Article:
I do most of my cooking on stainless steel pans from Revere Ware. When they were first introduced in 1938, Revere Copper & Brass made a point of referring to them as exhibiting the best of both form and function, and that was important after the Great Depression. After all, if you were going to spend money on cookware, you want it to last, you want it to work, and you want something you can show off to your dinner guests. And today, as we limp our way out of the Great Recession (because even though it was, in fact, a depression, apparently it is not cool anymore to actually call it that), things are no different. We want quality, form and function. Blu Skillet gives us just that. I have been putting one of their 10″ pans through its paces for a week now, cooking everything from halibut to corned beef hash in it, and it works great. It is getting more seasoned with ever use. It browns and sears great. It cleans easily. And best of all, it is made right here. Yup, one more thing you don’t need Corporate America to do for you anymore! Booyah!

There is plenty more local deliciousness waiting for you today at your Ballard Farmers Market. Just check What’s Fresh Now! for a more complete accounting of what is in season right now.

Please remember bring your own bags every Sunday, as Seattle’s single-use plastic bag ban is now in effect. Also, please take note of our new green composting and blue recycling waste receptacles throughout your Ballard Farmers Market, and please make an effort to use them correctly. Each container has what’s okay to put in it pictured right on the lid. Please do not put the wrong materials in, because that drives up the cost of recycling and composting, and it can result in the entire container being sent instead to a landfill. Your understanding and cooperation are appreciated.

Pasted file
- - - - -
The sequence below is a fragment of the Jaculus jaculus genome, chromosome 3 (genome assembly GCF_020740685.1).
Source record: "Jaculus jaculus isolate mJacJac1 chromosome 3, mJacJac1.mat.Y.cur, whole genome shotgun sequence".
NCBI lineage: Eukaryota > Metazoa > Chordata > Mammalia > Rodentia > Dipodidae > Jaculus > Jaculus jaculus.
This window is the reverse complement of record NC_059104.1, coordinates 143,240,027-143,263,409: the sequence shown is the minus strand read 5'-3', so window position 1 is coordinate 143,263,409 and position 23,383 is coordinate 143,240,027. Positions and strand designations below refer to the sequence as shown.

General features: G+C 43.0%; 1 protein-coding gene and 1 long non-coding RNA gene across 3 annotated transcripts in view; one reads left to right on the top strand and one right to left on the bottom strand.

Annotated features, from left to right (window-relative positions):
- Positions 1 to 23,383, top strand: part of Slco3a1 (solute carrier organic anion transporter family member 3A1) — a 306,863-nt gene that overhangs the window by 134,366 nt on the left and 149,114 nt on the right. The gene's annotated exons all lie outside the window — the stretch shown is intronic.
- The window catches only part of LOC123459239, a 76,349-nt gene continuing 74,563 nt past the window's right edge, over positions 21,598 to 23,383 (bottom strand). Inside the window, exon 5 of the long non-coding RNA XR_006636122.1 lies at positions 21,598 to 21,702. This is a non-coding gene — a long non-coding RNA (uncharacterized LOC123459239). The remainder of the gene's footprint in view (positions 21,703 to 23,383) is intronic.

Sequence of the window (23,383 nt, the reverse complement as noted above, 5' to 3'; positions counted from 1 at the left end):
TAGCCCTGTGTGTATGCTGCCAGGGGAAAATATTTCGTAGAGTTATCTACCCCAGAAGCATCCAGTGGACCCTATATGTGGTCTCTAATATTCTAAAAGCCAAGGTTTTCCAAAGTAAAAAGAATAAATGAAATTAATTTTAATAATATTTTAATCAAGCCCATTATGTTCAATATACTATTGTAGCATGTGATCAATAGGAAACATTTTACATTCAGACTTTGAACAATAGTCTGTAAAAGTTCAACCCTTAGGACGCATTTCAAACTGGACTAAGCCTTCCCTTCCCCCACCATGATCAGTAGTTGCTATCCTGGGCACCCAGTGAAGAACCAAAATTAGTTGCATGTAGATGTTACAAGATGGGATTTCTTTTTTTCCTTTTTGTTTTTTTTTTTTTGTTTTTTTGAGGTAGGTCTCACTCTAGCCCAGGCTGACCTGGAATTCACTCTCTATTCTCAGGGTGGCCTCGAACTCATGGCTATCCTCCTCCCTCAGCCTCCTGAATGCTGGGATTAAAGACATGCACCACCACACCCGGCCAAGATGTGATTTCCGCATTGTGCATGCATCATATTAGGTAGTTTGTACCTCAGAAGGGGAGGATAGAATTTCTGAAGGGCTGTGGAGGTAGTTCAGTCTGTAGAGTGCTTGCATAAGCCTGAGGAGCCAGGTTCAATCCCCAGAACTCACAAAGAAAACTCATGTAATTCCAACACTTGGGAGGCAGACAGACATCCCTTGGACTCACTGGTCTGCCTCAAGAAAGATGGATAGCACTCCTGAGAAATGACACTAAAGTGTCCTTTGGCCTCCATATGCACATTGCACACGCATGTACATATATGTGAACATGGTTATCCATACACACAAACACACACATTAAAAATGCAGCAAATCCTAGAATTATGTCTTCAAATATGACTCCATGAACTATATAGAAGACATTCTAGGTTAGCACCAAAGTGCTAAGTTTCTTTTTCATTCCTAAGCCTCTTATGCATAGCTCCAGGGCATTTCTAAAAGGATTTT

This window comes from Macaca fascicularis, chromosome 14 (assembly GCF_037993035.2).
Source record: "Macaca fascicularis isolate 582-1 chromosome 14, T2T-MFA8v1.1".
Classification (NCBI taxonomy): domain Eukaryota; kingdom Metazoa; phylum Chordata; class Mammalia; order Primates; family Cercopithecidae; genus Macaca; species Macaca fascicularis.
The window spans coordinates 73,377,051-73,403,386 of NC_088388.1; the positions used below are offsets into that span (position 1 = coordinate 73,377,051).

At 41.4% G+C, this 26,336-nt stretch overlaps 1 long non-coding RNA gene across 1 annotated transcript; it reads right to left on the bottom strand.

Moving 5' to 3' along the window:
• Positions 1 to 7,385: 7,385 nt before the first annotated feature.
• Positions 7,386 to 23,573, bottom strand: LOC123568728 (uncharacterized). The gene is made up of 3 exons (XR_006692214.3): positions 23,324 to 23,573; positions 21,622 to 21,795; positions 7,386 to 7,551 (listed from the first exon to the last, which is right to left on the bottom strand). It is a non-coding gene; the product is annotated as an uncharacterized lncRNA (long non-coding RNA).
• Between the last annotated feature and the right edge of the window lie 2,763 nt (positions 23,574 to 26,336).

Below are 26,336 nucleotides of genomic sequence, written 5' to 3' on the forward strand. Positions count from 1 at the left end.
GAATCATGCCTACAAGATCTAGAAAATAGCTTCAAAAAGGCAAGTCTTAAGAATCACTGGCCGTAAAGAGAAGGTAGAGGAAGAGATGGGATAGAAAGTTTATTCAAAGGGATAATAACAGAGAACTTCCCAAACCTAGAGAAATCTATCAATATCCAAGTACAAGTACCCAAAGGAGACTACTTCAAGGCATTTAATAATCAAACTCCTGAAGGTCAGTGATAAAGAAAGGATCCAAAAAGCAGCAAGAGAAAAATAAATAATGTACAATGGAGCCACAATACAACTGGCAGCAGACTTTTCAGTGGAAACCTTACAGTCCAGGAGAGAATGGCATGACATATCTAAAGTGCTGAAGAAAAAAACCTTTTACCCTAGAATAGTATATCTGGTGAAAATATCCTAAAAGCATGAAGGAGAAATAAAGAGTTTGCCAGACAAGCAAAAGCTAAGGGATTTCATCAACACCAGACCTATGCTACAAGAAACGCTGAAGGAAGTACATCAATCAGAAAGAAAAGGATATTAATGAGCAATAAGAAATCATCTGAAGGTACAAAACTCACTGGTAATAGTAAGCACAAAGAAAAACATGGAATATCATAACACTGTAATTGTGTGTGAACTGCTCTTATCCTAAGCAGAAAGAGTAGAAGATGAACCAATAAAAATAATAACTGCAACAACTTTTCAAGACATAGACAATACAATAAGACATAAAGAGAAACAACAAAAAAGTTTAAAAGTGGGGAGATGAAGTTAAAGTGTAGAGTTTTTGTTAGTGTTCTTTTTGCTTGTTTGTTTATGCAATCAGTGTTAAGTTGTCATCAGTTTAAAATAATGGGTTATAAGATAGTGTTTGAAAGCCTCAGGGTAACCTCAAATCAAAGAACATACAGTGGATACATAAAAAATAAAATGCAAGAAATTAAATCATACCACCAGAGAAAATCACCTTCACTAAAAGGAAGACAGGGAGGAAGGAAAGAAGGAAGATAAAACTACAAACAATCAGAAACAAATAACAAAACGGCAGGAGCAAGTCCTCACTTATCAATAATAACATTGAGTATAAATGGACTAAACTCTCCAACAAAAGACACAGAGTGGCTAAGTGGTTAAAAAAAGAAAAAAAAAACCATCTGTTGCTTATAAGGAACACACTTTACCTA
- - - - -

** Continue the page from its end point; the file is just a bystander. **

Sunday, August 21st: Welcomes, Farewells, Requests, The New, The Spectacular, Sweetness, Rarity & The Absurd!

August 21, 2011

Honey from Tahuya River Apiaries. Photo copyright 2010 by Zachary D. Lyons.

Tahuya River Apiaries, how we have missed your wildflower honey these many weeks. See, it turns out that honey is seasonal, too. I mean, duh. But who ever thinks about it? Honey is shelf stable, so it seems it is always around. Heck, it is one of the most shelf stable foods there is, because it is naturally anti-bacterial. There’s just one catch: honey still needs to be made by bees. And this year, with our cold, wet weather, that has not been easy, particularly for bees making wildflower honey. See, first off, bees need the air temperature to be warm enough for them to function, and with temps well below normal this year, the bees got a late start. Add to that our record snow pack in the mountains, which resulted in very late melt, and thus very late wildflowers. And since Tahuya’s bees do their work collecting pollen from wildflowers high up in the Olympic Mountains, they are way behind in honey production this year. And that meant Tahuya ran out of honey to sell at your Ballard Farmers Market for the first time in years. But finally, they have honey again, and they make their triumphant return today. Been missing your wildflower honey? Well, it’s back!

Lotsa pies from Deborah's Homemade Pies. Photo copyright 2011 by Zachary D. Lyons.

We’ve also missed Deborah’s Homemade Pies for a couple of weeks. I don’t know if she was running for her life, of just for fun, but it seems every year around now she disappears to somewhere to run. See, Deborah is a marathon runner. She also makes the best flippin’ pies west of the Pecos. So get you one today, now that she’s back!

Download and print these signs to vote for Ballard Farmers Market.